What economists do is choose a "base year" and convert the statistic to that base year. Currently we use 1982 dollars as the base year. In this chart then, the Real or constant GNP is all GNP data converted to 1982 dollars. This allows us to compare one year to the next without the influence of inflation in the statistic. In a few years we will most likely adopt a new base year.

Look at how much higher the current GNP figure is. In this figure inflation is affecting the figure. The reality is that if we do not factor out inflation the figure is much higher then it should be. In the real or constant GNP figure we have removed the influence of inflation. Now we see that in actuality, while the economy has grown, it has not grown in the astronomical fashion we though it did. This is much more accurate version of our economic growth.

Think of it another way, a dollar in 1950 bought alot more than a dollar in 1999. Without factoring out inflation comparing GNP in 1950 dollars to GNP in 1999 dollars just isn't accurate.


In an effort to remove inflation from price measurements, economists use price indexes, which are statistical series to measure changes in prices over time. To construct a price index, a base year to compare all others to, is chosen. Next, a market basket of goods is selected. These goods are representative of the purchases to be made over time. The number of goods in the basket must remain fixed after the selection is made and thus captures the overall trend in prices. Lastly, the price of each item in the market basket is recorded and then totaled. The final total is representative of the market basket in the base year, and is valued at 100%. In this way we can determine an inflation rate.

There are many different purposes of price indices. Some measure price changes of imported goods, while some do the same for agricultural goods, and so on. Out of all the different types of price indices, there are three that are the most important.

The first is the consumer price index (CPI) that reports on price changes for about 90,000 items in 364 categories. It is compiled on a monthly basis by the Bureau of Labor Statistics and is published for the economy as a whole. There are also regional indices around the country.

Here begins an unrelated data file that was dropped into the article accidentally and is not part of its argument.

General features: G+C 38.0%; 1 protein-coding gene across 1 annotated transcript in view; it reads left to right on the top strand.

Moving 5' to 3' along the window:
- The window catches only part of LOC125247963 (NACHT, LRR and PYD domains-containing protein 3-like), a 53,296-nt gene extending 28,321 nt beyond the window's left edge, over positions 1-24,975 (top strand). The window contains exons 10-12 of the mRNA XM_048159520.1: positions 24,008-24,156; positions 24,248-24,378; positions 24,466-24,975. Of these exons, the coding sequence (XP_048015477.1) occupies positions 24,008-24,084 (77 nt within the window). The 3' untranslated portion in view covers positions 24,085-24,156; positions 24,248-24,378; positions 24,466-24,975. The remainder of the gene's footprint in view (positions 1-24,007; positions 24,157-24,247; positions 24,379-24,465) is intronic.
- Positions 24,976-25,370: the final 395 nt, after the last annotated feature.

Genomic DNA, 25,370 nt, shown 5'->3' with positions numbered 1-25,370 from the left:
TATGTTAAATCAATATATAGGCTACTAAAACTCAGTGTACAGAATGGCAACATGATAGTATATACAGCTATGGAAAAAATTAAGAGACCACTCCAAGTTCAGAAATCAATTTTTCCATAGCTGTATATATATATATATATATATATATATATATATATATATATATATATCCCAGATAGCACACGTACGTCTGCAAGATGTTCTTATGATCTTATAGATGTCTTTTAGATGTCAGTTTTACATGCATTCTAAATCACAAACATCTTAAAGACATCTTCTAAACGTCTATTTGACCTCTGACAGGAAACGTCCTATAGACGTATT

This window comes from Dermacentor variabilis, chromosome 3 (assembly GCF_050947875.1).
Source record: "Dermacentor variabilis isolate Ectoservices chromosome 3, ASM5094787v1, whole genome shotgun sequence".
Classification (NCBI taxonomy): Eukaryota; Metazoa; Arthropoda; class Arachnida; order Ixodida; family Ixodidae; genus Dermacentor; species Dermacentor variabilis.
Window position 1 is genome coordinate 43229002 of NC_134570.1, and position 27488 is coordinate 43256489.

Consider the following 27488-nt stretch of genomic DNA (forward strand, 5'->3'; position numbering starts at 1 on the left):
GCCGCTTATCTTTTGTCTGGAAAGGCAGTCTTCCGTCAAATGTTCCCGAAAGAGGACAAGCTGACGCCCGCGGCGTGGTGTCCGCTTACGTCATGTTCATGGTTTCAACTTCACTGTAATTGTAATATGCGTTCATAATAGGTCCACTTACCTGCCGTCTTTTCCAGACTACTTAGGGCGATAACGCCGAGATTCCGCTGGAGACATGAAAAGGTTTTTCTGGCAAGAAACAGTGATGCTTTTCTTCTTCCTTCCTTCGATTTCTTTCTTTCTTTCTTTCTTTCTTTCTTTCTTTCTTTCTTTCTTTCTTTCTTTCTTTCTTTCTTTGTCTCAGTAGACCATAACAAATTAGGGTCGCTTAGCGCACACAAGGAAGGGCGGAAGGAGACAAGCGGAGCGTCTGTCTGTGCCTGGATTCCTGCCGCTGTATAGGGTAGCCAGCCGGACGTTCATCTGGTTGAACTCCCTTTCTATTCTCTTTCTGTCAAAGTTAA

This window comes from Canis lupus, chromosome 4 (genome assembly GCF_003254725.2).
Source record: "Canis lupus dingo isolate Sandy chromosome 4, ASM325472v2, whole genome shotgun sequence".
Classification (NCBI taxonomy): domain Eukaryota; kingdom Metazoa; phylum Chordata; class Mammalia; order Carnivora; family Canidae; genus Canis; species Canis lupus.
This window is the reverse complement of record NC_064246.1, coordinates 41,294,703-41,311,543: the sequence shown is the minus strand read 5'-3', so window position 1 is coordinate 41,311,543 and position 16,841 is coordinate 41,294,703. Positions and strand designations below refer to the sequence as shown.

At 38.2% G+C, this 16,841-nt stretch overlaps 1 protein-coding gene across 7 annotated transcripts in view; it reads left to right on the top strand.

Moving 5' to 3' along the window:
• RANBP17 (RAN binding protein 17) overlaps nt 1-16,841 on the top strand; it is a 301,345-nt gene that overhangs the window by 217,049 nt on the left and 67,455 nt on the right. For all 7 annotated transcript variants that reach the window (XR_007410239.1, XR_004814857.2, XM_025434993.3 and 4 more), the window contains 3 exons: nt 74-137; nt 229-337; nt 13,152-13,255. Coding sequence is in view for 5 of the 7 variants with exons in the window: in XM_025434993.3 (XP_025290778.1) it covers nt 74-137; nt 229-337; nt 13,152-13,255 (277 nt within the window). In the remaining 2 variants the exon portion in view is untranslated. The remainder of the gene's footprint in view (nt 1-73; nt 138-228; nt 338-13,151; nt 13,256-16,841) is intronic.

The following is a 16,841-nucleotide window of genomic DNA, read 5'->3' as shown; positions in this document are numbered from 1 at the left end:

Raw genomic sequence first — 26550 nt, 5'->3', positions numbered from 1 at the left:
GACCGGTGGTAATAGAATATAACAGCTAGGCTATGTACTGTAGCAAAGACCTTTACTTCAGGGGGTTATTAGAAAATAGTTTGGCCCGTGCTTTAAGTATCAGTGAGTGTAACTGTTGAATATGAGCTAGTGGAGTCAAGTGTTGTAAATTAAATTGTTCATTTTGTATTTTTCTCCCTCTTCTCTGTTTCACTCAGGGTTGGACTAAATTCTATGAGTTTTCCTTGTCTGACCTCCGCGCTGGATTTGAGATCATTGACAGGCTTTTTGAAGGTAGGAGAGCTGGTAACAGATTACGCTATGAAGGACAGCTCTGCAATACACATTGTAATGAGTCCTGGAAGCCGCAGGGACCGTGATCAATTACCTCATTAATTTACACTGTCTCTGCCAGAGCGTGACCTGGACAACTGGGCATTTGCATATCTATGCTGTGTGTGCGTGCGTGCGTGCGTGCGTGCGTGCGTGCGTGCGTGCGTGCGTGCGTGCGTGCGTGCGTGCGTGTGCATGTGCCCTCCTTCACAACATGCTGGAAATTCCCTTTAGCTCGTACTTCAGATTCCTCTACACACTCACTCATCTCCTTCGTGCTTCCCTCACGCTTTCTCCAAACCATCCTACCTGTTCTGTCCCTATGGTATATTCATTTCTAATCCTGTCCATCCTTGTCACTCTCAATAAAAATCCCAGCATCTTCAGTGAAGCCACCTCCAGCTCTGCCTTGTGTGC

The second type of price index is the producer price index, which measures price changes received by domestic producers for their output. It incorporates 3,000 commodities and uses the base year of 1982. The Bureau of Labor Statistics also reports the producer price index on a monthly basis. It is broken down into subcategories that include farm products, fuels, chemicals, etc.

The third and final type of price index is the implicit GDP price deflator that measures price change in GDP and uses 1987 as its base year. Many economists believe that the GDP is a good indicator of price changes that consumers will face because of the fact that it covers thousands of items. However, the deflator is compiled on a quarterly basis, so it is really obsolete when it comes to measuring monthly changes in inflation.


In America, if we can quantify it, measure it, count it and compare it, we will. This being the case, economists attempt to capture almost every conceivable statistics that will tell them about the overall health of the economy.

The Bureau of Labor Statistics, as well as other government services, makes many of these indicators available to the public over the web. You may visit the Bureau at I recommend you visit the site and click on the link for "Economy At A Glance." This page shows many of the leading economic indicators the government tracks. These economic indicators are:

  • Civilian Labor Force
  • Unemployment
  • Unemployment Rate
  • Employees on Non farm Payrolls
  • Average Weekly Hours
  • Average Hourly Earnings
  • Employment Cost Index
  • Productivity
  • Consumer Price Index (measures inflation)
  • Producer Price Index (measures inflation)

Of course there are other leading economic indicators as well. Some other key statistics include but certainly are not limited to:

  • Durable Goods Orders
  • Non Durable Good Orders
  • Housing Starts
  • The stock market as measured by various stock market indexes like the Dow Jones Industrial Average (DJIA or "The Dow"), The Standard and Poor's 500 (S&P 500), and the NASDAQ.

By examining and monitoring these key statistics, including GNP and GDP, we are able to get an idea of how productive and healthy our economy is.